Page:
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Former Walsham-le-Willows and Stowmarket ace Andrew Gilding looking to the make most of World Darts Championship return





Andrew Gilding can hardly believe six years will have passed between appearances in the Cazoo World Darts Championship when he takes to the stage at Alexandra Palace on Monday.

The 52-year-old, who lives in Bungay, near Harleston, will be one of 96 players competing in the sport’s biggest tournament, with a prize fund of £2.5 million, and a cheque for £500,000 to the winner on January 3.

Gilding, who formerly played for Walsham-le-Willows Sports Club and Stowmarket-based Cedars Park in the Suffolk Super League, is enjoying a renaissance year on the professional circuit, having reached three finals on the ProTour in 2022.

Ex-Walsham-le-Willows Sports Club player Andrew Gilding is back at Alexandra Palace Picture: Kieran Cleeves/PDC
Ex-Walsham-le-Willows Sports Club player Andrew Gilding is back at Alexandra Palace Picture: Kieran Cleeves/PDC

After pocketing just £8,000 in his first season back with a tour card in 2021, Gilding has bagged more than £90,000 this year to move back into the world’s top 50, and is now preparing for his first World Championship since 2017.

“Has it really been six years? Wow,” he said. “I remember I played Gary Anderson that year and that was very noisy.

“It was the loudest game I’ve ever played in with the crowd. They were on song that night!

Andrew Gilding has enjoyed a renaissance year at the oche Picture: PDC
Andrew Gilding has enjoyed a renaissance year at the oche Picture: PDC

“The first time I ever got up on stage was at a European tournament and I was nervous. It’s scary, but I came off and I said ‘I want to do that again.’

“It’s a great feeling being up there, especially if you’ve done all the practice and preparation and you just get up there and let it go.”

Gilding faces Welsh debutant Robert Owen in the first round on Monday afternoon, with the winner to take on world number 12 Dave Chisnall on Wednesday.

A fourth appearance at Alexandra Palace marks a remarkable 12 months for the Suffolk thrower, who previously reached the top 32 in the world and appeared in a major semi-final during his first run with a tour card between 2012 and 2018.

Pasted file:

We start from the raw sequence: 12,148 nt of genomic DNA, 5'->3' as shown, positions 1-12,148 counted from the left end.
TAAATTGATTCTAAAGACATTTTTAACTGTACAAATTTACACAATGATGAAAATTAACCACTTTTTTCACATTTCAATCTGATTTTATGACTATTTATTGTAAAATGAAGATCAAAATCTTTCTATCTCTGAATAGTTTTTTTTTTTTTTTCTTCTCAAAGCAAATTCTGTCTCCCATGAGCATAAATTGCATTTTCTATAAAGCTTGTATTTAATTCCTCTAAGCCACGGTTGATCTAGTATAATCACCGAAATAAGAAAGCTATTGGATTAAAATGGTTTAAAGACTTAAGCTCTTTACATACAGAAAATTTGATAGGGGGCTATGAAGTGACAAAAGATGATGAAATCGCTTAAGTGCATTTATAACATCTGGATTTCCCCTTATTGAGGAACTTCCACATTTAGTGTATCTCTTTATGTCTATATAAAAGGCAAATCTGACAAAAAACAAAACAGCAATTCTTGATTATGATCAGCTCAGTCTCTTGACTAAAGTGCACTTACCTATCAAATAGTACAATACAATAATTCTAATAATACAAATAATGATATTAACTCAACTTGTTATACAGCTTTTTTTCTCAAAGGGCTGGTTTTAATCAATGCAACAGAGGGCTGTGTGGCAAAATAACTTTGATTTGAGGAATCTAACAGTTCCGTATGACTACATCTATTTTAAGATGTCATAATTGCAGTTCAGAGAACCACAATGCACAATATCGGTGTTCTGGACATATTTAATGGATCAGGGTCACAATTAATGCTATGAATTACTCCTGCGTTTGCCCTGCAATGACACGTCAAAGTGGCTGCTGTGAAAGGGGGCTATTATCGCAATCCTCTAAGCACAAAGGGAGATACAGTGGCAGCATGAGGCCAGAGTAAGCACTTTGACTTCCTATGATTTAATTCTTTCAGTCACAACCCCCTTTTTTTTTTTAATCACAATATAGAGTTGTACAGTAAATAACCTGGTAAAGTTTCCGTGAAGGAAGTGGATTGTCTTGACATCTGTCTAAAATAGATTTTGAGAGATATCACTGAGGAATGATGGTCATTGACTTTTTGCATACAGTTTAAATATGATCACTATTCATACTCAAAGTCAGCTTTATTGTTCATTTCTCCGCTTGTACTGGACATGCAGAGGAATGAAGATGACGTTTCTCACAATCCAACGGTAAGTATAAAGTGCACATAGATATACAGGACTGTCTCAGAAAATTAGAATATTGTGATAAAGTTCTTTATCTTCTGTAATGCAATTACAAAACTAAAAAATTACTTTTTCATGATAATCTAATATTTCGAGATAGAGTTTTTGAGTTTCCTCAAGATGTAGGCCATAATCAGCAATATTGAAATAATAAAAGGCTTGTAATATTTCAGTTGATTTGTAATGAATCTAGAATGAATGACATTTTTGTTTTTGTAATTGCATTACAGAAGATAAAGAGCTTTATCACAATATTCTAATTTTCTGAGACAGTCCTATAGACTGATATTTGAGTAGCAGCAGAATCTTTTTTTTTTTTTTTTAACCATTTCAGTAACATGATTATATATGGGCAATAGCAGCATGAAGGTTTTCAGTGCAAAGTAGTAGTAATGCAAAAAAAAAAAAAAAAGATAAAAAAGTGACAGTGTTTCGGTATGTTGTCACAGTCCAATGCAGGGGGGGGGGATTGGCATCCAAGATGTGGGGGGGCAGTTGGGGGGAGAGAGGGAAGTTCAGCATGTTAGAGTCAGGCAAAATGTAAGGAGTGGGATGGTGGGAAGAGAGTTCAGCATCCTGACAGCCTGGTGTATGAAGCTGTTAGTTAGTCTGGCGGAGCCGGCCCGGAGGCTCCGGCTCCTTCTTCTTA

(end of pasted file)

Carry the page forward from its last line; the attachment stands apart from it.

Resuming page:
Gilding regained his tour card at Q-School at the start of 2021 and, after a quiet first season, has made his mark this year with runs to two Players Championship finals, as well as a first European Tour final, in Belgium.

“I think I’d lost a bit of faith,” Gilding said. “I started turning up late and getting a little bit lazy.

“Maybe I wasn’t putting 100 per cent in and that’s why I went off the boil, but this year I’ve decided to really put the effort in and try everything to up my game a bit.

“I’ve been doing a little bit more exercise. I’ve lost a little bit of weight. I’ve lost two stone in the last year or so from walking the dogs and getting a bit of gentle exercise in.

“I’m making sure I’ve been putting the hours in on the practice board and getting into the venue nice and early.

“I don’t get distracted. I usually stick my headphones on and just get on the practice board and stay on it until I play, pretty much.

“Darts comes first now. That’s the thing. I’m getting more experience on the stage as well.

“I played Dirk van Duijvenbode (in the Netherlands) and then Dimitri (Van den Bergh) in Belgium.

“The crowds were loud. The Ally Pally is always a party atmosphere and I don’t mind that.

“I won’t think too far ahead of the first game, to be honest. I’ll just make sure I’ve got everything in order so I’m ready for that first game.”



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